By Liana LeFey
A lot of people might think being forced to stay home and not see other human beings beyond immediate family for more than a year is the perfect way to make a writer incredibly productive. I’m here to tell you that wasn’t the case for me. During the first couple of months of the COVID-19 lockdown, I did write. I wrote like crazy. I finished a book that was due for submission and then started several new projects, did outlines, made character bibles, and set a goal of cranking out three new books within the next year. But about three months into lockdown, my creativity (and productivity) began to suffer every writer’s worst nightmare: stagnation.
It became harder and harder to write. I was able to edit and revise just fine, but by the fifth month of the lockdown, I found myself completely unable to produce new content. My muse had seemingly stopped taking my calls and wouldn’t even answer my texts. I’d been ghosted! It was as if that part of me had simply shut down. Lights off, doors locked. And nothing I tried helped. Nothing excited me. Every idea I was able to wring from my little grey cells seemed uninspired and unworthy. I hit the delete button a lot, an action often followed by crying into my coffee (or all over a disgruntled feline). My usual escape from stress—writing—had been cut off. I felt like I was trapped in a big, dark, completely empty room.
I’d open those shiny new projects I’d started months before and just stare at the page, and nothing would happen. I couldn’t sleep. I couldn’t concentrate. The more I pressured myself to just sit down and write the damned story, the worse I felt when nothing happened. With a growing sense of panic, I began to wonder if my writing days might be over. All I could do was hope those precious seeds were dormant and not dead, and that one day I’d feel the comforting compulsion to nurture them into full-blown novels.
At six months, I finally shared my fears with a close friend during a late night phone call. I was told that I was pushing myself too hard and that it’s okay to take a break, especially during times of stress. I didn’t understand how I could be “stressed” when everything around me was familiar, but she pointed out that my normal life was nothing like existence under lockdown. In addition to concerns about the virus itself, I couldn’t meet with friends to do writing sprints (or anything else). I couldn’t go take over a table at my local beanery or brewery, tune out the background chatter, and crank out words. I’d been physically caged, and it was affecting me. I was advised to stop trying to force my creativity, to just let myself be and do other things that made me happy until “the itch” to write returned. She swore it would once my stress levels went down.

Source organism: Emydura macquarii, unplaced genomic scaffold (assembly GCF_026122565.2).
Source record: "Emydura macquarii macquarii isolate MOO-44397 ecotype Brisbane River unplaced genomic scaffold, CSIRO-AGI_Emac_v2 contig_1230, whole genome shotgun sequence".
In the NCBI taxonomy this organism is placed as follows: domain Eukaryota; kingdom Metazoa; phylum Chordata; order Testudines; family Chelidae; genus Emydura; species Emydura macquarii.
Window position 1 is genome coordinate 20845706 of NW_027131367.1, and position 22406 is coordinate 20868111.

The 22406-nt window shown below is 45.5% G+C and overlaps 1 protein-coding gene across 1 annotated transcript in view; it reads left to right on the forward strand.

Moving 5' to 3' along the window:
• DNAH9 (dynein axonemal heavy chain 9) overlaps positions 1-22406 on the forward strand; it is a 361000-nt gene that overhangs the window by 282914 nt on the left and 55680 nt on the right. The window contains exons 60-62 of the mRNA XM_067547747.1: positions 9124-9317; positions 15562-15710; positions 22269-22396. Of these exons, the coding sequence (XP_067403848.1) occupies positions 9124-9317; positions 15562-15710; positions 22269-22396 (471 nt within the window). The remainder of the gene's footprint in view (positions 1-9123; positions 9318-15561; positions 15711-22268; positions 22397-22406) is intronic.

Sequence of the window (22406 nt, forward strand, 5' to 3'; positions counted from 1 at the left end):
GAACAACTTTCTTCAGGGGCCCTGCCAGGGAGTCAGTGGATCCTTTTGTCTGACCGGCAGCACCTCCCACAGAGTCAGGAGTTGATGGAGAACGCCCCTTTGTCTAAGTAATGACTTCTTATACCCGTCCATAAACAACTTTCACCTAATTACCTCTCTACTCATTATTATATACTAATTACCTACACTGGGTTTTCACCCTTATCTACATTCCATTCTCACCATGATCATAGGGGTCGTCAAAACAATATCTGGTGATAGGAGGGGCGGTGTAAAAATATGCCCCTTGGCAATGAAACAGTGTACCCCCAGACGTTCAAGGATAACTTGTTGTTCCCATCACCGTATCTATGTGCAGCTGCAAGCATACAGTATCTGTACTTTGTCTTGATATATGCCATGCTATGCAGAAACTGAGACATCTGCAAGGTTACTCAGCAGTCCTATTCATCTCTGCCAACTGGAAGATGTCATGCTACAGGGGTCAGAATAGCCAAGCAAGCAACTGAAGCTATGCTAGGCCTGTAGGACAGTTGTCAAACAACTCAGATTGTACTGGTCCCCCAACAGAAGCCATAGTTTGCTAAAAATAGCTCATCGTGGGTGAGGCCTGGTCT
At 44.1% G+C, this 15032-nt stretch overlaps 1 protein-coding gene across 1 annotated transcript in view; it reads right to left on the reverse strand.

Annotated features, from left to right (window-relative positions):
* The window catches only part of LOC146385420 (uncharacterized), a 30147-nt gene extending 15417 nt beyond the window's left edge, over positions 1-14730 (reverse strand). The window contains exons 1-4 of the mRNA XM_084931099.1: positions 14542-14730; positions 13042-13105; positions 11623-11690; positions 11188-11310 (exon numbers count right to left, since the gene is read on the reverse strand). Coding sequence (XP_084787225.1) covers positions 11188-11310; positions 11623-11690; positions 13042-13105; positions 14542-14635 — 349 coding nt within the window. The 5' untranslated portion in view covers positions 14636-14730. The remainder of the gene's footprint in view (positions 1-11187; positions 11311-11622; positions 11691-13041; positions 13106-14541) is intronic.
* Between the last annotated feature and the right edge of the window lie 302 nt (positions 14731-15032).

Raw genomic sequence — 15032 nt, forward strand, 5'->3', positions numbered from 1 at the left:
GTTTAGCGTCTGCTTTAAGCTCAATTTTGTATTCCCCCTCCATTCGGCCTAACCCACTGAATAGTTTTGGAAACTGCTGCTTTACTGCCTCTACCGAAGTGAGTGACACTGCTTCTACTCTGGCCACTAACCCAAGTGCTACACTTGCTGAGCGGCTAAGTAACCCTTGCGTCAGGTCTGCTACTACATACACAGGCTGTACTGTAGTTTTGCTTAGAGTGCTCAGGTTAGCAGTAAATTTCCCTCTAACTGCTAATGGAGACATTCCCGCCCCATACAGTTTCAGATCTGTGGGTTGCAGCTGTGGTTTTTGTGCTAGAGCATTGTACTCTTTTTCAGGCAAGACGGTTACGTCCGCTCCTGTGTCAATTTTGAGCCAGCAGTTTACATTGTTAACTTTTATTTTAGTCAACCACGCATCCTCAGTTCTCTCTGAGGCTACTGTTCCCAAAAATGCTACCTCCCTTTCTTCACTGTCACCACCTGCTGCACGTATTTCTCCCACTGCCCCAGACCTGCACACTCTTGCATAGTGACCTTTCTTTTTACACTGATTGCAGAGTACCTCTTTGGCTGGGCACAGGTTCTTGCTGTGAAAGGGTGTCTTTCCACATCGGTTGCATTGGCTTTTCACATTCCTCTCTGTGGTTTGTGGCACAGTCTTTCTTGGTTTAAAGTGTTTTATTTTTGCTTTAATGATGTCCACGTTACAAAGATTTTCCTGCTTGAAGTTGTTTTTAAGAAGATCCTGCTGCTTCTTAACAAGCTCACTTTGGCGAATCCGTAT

Now I’m not typically a person who takes breaks longer than the few days necessary to get over a cold or make a weekend trip with my family. Not writing for ten months straight was simply not something I’d ever foreseen myself doing once I started down this road. But that is exactly what ended up happening. After that call, I took a deep breath and for the first time in my life, I gave myself permission to just…not.
I buried myself in binge-watching T.V. shows and movies. Because the lockdown had effectively shut down our family business, we couldn’t afford takeout, so out of desperation I taught myself how to make many of our favorite “restaurant” meals at home on a shoestring budget. This former kitchen disaster got out the wok that had been sitting in its unopened box for over a decade and mastered the art of the stir fry. I achieved the perfect French macaron—consistently! I learned how make magazine-worthy maki rolls and onigiri. I read. I listened to music. I played games.
Periodically, I would ask myself, “Is it time yet?” For a little over three more months, the answer was “no.” No new ideas popped into my head. There were no mid-shower epiphanies. I had no desire to create anything outside my kitchen. But I didn’t beat myself up over it or worry. I trusted. It would be there when I was ready. All my life, my mind has generated stories. Some have even made it to print. Surely, that well hadn’t run dry!
To clarify, I didn’t consider what I was going through to be “writers’ block.” In the past, whenever I encountered a dearth of creativity, I simply switched to another manuscript while the problem sorted itself out in my subconscious. And it always did. This wasn’t that. This was something much, much bigger. It was overwhelming, and no trick I tried proved capable of overcoming it. I just had to be patient and, like my friend said, wait.
After ten seemingly interminable months of being stuck in a holding pattern, it finally happened. I woke up one morning and grabbed the notebook I keep beside my bed to feverishly jot down an idea born from a dream, and I couldn’t wait to write! I made coffee, cranked up the laptop, and started an outline. The next day, I began writing in earnest. The relief I felt cannot be expressed in words as a new story began to gush forth from my fingertips. Since then, it’s been getting better every day, little by little.
The world is still not back to “normal,” and it may not be for a long time yet. It’s been a weird, stressful year, and we all handle things differently. If your creativity has seen a decline or even a total shutdown, like mine, don’t be hard on yourself. And don’t panic. It’s temporary. Your “muse” will come back. It’s only a matter of time.
A signed print copy of To Love a Libertine
A signed print copy of Scandal of the Season
An audiobook (CD) of To Wed in Scandal
1 letter sealing kit that includes a wooden-handled brass stamp, colorful sealing wax pellets, a melting spoon, and 2 tea lights
A shiny new coffee cup (one can never have too many)
Other sundry pretties and goodies (to fill the corners of the box)